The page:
Publication day - people went on and on about throwing parties, all of which I ignored. When it came to it I was snowed in with the children anyway. But a lovely book blogger threw an online party for me - the perfect solution. Lots of fuss and many congratulations, no need to get dressed up or leave the house.

Saviour Pirotta said...

I think nowadays you are aware of publication day approaching because second hand copies of your new book, which you haven't even seen yet, start appearing for sale on amazon.

karen ball said...

Yes, Saviour - how does that happen? Are they copies going out of a backdoor of the warehouse or 'falling off a lorry'?

Stroppy Author said...

Half the time my publishers don't even tell me the book has been published - I look on Amazon to find publication dates. But publication is only a significant date if you have hoards of eager fans waiting for your next book. My fiction readers are too young (or illiterate) to use a calendar and my non-fiction readers probably never look at the author name on the book anyway!

Anna Bowles said...

The publishing houses I've worked for generally 'publish' everything either on the first day or the first Monday of each month. But it's so diffuse - that's just the day that the stuff is officially available, it's basically a guideline for when it is supposed to arrive in store.

Some companies hold a little celebratory meeting for the relevant staff every month on "pub day" and have fizzy stuff in plastic cups and a table with the new books on. These events are handy because otherwise you tend to forget what's pubbing this month - it's so long since you edited it!

Brian Keaney said...

My publisher usually sends me a bottle of champagne or a bouquet of flowers on publication day but last time I only got a card. Either it's the credit crunch or my sales are slipping.

Katrina said...

I agree! When my first book was published my sister-in-law phoned to tell me she'd bought a copy before I even knew it was out!

Linda Strachan said...

It can be difficult to keep positive especially when it is your first book and you are so excited that it is finally going to hit the shops but you can't find it on the shelves - it's very depressing and unexpected. As you said Karen myths abound and the harsh reality can be a huge surprise.
You have worked hard for your book and are one of the lucky ones who are actually getting published, so why not celebrate with people you like? You've earned it.

Ever since I had my first trade book published I have always made a point of organising a book launch party whenever I have a new book coming out, either at a bookshop or at a friendly restaurant. I have often managed to get the publishers to make some kind of contribution - as long as I do all the organising - even if it is only sending out invitations or paying for some wine, but not always. Only one ever organised the entire thing (a publisher to be cherished!).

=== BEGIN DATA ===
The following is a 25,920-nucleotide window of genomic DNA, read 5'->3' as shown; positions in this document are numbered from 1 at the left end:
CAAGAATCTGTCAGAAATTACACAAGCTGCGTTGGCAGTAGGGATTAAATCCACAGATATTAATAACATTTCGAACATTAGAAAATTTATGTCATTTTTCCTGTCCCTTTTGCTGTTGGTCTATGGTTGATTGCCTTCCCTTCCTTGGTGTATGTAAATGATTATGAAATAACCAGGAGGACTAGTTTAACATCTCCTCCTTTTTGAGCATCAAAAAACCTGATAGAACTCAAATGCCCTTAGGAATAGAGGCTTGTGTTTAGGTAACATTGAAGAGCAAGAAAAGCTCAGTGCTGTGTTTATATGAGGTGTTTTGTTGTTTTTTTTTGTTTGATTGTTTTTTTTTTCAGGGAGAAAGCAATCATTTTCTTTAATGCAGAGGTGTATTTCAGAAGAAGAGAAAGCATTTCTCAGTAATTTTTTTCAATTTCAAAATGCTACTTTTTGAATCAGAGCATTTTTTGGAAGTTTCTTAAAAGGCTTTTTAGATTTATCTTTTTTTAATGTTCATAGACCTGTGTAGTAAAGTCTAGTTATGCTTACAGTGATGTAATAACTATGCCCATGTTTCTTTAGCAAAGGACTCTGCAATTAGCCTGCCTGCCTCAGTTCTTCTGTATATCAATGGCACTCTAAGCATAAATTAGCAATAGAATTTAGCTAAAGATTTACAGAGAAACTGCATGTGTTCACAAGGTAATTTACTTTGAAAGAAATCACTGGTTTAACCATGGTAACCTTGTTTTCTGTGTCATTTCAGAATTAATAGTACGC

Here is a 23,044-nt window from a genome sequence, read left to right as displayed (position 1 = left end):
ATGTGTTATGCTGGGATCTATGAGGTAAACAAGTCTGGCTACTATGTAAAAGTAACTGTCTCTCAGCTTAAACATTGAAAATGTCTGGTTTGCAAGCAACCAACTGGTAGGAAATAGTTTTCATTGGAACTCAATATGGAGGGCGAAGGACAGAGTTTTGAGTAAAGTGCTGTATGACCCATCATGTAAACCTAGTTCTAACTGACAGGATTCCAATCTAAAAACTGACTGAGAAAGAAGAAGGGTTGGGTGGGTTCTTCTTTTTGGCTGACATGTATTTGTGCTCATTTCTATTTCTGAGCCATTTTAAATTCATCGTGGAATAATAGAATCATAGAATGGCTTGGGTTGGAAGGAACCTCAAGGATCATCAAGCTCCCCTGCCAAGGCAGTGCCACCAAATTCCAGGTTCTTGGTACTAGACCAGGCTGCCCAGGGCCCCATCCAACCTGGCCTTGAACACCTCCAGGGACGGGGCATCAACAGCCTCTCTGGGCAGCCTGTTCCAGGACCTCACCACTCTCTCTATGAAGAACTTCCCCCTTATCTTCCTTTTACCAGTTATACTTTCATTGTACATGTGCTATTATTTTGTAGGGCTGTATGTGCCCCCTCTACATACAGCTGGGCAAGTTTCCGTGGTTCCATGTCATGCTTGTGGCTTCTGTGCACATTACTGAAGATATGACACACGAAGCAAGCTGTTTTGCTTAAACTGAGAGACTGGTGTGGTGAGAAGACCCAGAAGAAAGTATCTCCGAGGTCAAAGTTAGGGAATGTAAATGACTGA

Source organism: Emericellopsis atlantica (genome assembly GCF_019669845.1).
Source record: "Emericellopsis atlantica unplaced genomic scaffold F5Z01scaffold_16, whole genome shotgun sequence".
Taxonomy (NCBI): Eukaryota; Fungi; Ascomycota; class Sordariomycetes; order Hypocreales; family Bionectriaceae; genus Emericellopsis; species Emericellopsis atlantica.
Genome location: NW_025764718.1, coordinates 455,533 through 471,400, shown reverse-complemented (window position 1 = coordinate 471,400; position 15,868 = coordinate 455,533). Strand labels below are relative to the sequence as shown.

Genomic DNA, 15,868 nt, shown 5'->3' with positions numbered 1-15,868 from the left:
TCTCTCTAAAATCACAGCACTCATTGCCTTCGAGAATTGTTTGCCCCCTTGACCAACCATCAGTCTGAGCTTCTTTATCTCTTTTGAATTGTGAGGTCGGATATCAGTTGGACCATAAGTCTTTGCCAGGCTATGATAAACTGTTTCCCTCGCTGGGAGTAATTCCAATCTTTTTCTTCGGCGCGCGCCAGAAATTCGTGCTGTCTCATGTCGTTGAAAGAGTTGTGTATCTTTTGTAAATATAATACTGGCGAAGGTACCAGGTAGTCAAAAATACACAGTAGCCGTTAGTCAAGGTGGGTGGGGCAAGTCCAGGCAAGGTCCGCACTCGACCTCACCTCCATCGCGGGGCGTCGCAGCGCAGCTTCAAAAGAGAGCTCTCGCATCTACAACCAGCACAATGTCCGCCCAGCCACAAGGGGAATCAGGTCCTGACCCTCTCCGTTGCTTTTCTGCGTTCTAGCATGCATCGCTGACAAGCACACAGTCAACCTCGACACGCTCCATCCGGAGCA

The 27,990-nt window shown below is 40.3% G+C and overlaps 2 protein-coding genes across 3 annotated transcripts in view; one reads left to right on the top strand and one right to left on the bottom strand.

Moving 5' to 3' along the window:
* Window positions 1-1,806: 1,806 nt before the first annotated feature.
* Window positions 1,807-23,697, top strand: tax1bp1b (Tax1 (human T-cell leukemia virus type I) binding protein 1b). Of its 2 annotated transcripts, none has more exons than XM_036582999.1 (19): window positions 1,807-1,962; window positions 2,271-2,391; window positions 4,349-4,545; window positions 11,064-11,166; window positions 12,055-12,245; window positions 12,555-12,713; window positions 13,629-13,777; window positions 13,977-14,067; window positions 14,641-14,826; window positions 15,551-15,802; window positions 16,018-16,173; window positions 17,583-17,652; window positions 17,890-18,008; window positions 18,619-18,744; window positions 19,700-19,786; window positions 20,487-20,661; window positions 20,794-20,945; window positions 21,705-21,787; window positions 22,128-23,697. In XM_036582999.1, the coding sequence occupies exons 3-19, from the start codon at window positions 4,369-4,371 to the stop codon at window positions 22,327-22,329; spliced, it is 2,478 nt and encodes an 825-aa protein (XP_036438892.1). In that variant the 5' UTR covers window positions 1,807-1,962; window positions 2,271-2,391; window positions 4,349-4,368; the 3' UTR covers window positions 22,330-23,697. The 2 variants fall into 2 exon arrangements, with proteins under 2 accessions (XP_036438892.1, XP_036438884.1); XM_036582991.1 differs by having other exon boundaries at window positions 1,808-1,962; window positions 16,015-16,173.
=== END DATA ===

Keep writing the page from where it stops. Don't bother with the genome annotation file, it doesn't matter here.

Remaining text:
It's a bit like having a baby, you gather your friends around, and enjoy celebrating its arrival. I also try to go out and buy myself some little luxury, a piece of jewellery or item of clothing whenever I get a book contract signed- it is just another celebratory ritual that makes it a special day for me.

karen ball said...

Wonderful advice, Linda. Being pro-active seems to be the best way forwards.

Katherine Roberts said...

Create your own myth! I celebrate publication with a gift to myself of something to remind me of the book... I might find this item on the actual day the book comes out, or a week or two earlier or later (rather like publication day itself in fact.)

Over the years, I've collected...
Mythical music.
Unicorn book ends.
Anubis statue.
Some real sponges.
Model dragons.
Sculpture of Alexander the Great taming his horse Bucephalas.
Spooky black mask.
Plastic sword.
Scarab amulet.
Homer's Iliad and Odyssey.
Ancient Egyptian Book of the Dead.

These things also make good props for doing talks about my books, although I need to take a bit of care with Anubis. He's so far responsible for (1) breaking my microphone at Edinburgh Book Festival and (2) a thunderbolt that caused a power cut in a school hall.

Had flowers a few times, too... safer maybe, but they don't age so well. I have a feeling Anumbis is going to outlive me.

Jan Markley said...

Good post and so true.

Book Maven said...

My next two publication dates are 1st March and 1st April (!). I have never had more than a card on the day of publication but sometimes there is a launch party.

Usually nothing happens. When the children were young we used to celebrate acceptance day by having iced bun round, inspired by the mother in The Railway Children!

madwippitt said...

Katherine - your list of gifts ... did you really manage to buy Bucephalus? Very envious ...

Katherine Roberts said...

Yes, and a right handful he is too..!